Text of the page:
The government has clarified reports about the discovery of a huge cross made of concrete within Nairobi Central Business District.
The National Museums of Kenya ordered a temporary halt of renovations at City Market after the discovery and sent experts to inspect the crucifix-shaped slab.
According to the National Museums of Kenya Director of Sites and Monuments, Purity Kiura, the slab was a cover for something beneath the ground.
National Museums of Kenya Director of Sites and Monuments Purity Kiura
She stated that the conclusion from the site visit by one of the archaeologists is that the spectacle was a washing area used for the market decades ago.
The director explained that the washbasin may have been covered in concrete as the City Market went through various stages of renovation.
“The National Museums Kenya perspective is that this was a washing basin, like a huge washing basin, which was reinforced with this structure, which looks like a cross.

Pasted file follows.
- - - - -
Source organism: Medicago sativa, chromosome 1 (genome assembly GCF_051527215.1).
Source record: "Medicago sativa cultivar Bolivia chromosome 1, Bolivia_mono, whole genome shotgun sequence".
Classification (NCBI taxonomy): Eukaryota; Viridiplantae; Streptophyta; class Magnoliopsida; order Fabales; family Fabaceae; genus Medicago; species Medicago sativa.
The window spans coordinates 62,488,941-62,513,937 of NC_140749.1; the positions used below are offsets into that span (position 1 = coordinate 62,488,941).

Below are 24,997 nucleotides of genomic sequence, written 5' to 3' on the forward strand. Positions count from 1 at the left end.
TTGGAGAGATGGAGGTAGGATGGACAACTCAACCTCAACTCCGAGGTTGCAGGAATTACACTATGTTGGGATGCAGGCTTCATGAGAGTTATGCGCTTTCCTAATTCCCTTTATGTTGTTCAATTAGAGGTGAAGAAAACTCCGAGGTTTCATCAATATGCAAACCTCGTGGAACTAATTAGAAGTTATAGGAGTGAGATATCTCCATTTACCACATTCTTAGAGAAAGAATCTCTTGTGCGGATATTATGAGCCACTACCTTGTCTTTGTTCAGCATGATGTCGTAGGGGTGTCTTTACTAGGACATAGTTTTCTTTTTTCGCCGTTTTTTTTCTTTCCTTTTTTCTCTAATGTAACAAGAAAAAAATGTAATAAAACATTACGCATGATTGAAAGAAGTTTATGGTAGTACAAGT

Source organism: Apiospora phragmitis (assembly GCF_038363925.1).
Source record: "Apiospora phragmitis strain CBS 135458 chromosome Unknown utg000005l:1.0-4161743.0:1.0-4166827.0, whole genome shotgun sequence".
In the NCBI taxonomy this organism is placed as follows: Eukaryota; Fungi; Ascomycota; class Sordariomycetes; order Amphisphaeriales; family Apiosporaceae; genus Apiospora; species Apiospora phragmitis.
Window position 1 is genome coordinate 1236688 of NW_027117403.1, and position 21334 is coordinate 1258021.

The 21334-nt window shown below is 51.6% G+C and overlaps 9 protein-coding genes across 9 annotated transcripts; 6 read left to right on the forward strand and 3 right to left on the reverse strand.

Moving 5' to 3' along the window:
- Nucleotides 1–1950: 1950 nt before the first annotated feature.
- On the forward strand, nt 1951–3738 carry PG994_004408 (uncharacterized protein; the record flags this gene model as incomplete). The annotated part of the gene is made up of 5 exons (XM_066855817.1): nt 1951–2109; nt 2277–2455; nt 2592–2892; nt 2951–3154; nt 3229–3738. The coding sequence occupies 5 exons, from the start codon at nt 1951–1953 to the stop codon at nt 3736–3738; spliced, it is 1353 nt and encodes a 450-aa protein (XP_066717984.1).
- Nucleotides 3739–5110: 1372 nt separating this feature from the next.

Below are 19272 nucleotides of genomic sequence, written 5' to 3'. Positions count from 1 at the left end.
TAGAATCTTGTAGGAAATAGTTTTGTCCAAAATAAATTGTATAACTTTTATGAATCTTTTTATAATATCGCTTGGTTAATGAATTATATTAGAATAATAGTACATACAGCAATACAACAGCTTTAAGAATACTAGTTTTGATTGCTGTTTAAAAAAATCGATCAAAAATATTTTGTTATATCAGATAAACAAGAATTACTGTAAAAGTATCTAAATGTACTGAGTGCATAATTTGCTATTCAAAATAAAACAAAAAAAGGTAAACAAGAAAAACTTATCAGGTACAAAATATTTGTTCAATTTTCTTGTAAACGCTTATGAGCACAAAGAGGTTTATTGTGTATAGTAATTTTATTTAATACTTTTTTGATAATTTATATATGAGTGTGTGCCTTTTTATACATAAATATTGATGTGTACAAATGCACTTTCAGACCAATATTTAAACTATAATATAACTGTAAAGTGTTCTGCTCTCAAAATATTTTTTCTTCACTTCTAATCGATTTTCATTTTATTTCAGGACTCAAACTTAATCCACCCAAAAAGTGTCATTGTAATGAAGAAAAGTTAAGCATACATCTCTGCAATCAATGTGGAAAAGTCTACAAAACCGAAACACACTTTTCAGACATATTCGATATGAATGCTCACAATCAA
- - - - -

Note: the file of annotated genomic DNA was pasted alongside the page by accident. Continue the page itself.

“Later on when the market was being rehabilitated to what it is today, it was too heavy for them to remove it from the location,” she told journalists on Tuesday, January 26.
A number of vendors at the City Market who have operated their businesses at the location for many years also corroborated the explanation.
“It’s a drainage system because there are pipes from underneath. It is not a grave,” one of the butchers told reporters.
The site had been cordoned off after the discovery fuelled speculations from the site workers and other Kenyans who were shopping at the market.
Some claimed it was a burial site while others argued that it was a religious symbol, which the National Museums refuted.
“From the initial analysis and from the archaeologist’s perspective, they don’t think it is a religious cross.
“Generally, wherever crosses are found, either they are standing upright and even the ones which are on the ground are not as huge,” the museum’s director added.
City Market in Nairobi Central Business District